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Airway Microbiome in Chronic Lung Disease

Rofael, Sylvia Adel Daniel; (2021) Airway Microbiome in Chronic Lung Disease. Doctoral thesis (Ph.D), UCL (University College London). Green open access

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Chronic lung disease is one of the main causes of morbidity and mortality worldwide. The recent discovery of the lung microbiome has transformed our understanding of the pathophysiology of respiratory infections and chronic lung disease. In the presented PhD thesis, the hypothesis that the composition of the whole microbial community rather than individual pathogens, is critical in the pathogenesis of chronic lung disease has been investigated. The airway microbiome was studied in a spectrum of chronic lung diseases: non-cystic fibrosis bronchiectasis, chronic obstructive pulmonary disease (COPD), bronchopulmonary dysplasia (BPD) in adult survivors of extremely preterm birth and early pulmonary changes in people living with HIV (PLW-HIV) using culture independent approaches: next generation sequencing and quantitative polymerase chain reactions (qPCR). In all forms of the chronic lung diseases studied, a characteristic pattern of bacterial dysbiosis was identified. This was characterised by a significant decline in the bacterial community biodiversity and a shift in the bacterial community composition away from phylum Bacteroidetes; particularly genus Prevotella whose relative abundance was correlated with an important lung function parameter: FEV1% predicted. In PLW-HIV, some potential respiratory pathogens and gut bacteria were enriched in the airway microbiome which may place this population at higher risk to respiratory morbidities and pneumonia. Chronic lung disease is a sector employing extensive antibiotic prescription practices either to treat acute exacerbations, or as prophylaxis therapy. Substantial scientific evidence currently supports the clinical usefulness of macrolide prophylaxis therapy in managing chronic respiratory conditions. In this thesis, I investigated the effect of antibiotics on the homeostasis of the bacterial communities in the airways and how it contributed to the of antimicrobial resistance (AMR) among microbiota. The airway was found to harbour a rich source of AMR determinants and resistant microbiota. The AMR determinants were more related to the antibiotics used as rescue packs for prompt initiation of self-treatment of exacerbations. Antibiotic prophylaxis therapy was associated with lower total bacterial load and suppressed recognised pathogenic bacteria in the airways with minimal effect on the homeostasis of the respiratory microbiota. The airway bacterial community was resilient towards the disturbances caused by antibiotics use. No definite directional shift in the microbiome compositions associated with prophylactic antibiotics was identified at the group level.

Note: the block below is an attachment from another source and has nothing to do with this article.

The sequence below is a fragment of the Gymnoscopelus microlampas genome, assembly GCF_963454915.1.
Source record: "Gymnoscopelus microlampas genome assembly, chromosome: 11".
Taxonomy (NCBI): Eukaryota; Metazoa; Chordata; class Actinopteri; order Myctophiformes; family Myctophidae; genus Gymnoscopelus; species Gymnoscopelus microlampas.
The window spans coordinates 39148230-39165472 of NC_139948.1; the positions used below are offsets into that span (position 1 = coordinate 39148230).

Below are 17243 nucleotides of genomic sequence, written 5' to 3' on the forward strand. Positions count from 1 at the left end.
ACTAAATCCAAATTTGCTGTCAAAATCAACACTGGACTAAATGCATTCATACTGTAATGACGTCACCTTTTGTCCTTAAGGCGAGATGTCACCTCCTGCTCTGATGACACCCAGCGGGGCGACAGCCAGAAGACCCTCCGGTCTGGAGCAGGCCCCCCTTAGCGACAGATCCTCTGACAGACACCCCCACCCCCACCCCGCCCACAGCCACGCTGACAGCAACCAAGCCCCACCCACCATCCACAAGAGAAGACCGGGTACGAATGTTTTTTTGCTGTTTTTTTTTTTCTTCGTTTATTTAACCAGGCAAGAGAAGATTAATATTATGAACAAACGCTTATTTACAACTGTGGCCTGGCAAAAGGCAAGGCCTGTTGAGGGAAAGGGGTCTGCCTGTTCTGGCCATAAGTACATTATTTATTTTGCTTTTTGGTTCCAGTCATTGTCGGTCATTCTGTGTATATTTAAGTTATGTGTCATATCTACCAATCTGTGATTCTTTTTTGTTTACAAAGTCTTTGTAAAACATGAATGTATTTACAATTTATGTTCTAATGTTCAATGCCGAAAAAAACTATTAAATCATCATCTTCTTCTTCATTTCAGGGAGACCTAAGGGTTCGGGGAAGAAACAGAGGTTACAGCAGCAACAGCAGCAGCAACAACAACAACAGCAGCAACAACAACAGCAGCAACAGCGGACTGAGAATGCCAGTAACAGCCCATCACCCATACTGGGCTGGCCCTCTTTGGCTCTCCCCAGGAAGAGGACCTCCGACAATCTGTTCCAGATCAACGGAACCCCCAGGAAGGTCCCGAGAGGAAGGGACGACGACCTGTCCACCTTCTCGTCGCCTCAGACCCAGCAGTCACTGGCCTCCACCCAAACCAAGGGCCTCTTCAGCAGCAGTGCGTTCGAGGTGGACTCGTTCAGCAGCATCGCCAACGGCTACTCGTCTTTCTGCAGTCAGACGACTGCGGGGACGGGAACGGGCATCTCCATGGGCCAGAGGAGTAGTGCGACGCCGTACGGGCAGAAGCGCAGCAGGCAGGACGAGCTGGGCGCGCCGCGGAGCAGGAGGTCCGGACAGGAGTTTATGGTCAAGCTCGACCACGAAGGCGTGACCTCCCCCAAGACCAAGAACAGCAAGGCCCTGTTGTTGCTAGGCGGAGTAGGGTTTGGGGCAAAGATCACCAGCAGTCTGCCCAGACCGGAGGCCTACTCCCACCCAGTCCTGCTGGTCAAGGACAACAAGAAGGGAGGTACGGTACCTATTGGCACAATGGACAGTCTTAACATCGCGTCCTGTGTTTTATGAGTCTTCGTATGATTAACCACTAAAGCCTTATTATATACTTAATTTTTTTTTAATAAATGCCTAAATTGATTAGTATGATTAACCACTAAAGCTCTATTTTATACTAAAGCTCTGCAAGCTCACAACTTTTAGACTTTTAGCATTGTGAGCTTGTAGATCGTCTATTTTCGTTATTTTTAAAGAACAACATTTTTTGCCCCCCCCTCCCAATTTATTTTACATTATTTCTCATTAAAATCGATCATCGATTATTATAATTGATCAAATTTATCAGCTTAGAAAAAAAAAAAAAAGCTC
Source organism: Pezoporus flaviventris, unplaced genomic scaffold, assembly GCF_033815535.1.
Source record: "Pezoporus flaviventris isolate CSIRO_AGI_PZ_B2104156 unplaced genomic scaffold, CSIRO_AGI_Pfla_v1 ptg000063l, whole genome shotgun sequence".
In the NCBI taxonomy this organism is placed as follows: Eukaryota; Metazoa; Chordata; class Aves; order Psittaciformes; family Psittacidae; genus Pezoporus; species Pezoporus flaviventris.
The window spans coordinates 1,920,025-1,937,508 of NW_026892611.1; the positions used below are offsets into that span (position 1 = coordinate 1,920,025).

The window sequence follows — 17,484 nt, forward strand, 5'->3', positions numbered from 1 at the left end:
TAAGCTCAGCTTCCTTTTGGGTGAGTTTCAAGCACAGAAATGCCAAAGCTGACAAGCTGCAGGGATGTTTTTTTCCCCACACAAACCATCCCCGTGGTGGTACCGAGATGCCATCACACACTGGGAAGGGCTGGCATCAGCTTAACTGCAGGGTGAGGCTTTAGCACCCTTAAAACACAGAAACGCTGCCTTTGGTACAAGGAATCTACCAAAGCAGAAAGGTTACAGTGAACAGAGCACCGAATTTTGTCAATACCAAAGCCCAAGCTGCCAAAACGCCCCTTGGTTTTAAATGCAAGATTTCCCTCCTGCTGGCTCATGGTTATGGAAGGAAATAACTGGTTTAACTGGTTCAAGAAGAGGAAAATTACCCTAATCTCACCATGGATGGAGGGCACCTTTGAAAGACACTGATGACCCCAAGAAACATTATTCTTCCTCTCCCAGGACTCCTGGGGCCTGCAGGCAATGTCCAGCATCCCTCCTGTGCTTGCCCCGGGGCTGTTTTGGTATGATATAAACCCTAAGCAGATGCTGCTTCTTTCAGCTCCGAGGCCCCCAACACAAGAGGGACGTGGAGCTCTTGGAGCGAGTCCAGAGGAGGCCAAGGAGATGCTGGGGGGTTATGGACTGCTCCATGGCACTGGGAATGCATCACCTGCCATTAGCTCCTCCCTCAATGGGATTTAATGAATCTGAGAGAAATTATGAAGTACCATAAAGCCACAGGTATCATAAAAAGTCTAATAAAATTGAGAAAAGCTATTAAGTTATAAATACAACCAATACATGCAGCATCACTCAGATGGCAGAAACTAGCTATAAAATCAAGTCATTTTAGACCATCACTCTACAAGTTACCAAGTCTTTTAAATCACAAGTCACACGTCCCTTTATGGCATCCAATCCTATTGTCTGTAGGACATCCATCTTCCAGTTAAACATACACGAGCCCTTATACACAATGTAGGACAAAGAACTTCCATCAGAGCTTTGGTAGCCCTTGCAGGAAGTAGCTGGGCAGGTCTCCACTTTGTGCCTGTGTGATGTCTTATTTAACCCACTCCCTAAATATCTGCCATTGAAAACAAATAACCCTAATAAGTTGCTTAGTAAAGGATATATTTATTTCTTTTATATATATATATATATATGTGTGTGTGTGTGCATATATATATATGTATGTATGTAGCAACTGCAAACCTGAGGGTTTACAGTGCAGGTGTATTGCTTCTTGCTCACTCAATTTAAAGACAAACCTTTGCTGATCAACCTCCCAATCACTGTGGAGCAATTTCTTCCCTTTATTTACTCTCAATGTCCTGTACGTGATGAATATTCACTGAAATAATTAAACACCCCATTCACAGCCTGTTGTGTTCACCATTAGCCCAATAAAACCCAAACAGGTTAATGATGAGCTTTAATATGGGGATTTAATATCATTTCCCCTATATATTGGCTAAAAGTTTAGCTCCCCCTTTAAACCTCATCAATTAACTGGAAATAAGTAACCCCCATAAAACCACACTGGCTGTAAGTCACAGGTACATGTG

Type: Thesis (Doctoral)
Qualification: Ph.D
Title: Airway Microbiome in Chronic Lung Disease
Event: UCL (University College London)
Open access status: An open access version is available from UCL Discovery
Language: English
Additional information: Copyright © The Author 2021. Original content in this thesis is licensed under the terms of the Creative Commons Attribution-NonCommercial 4.0 International (CC BY-NC 4.0) Licence (https://creativecommons.org/licenses/by-nc/4.0/). Any third-party copyright material present remains the property of its respective owner(s) and is licensed under its existing terms. Access may initially be restricted at the author’s request.
UCL classification: UCL
UCL > Provost and Vice Provost Offices > School of Life and Medical Sciences
UCL > Provost and Vice Provost Offices > School of Life and Medical Sciences > Faculty of Medical Sciences
UCL > Provost and Vice Provost Offices > School of Life and Medical Sciences > Faculty of Medical Sciences > Div of Infection and Immunity
URI: https://discovery.ucl.ac.uk/id/eprint/10129904
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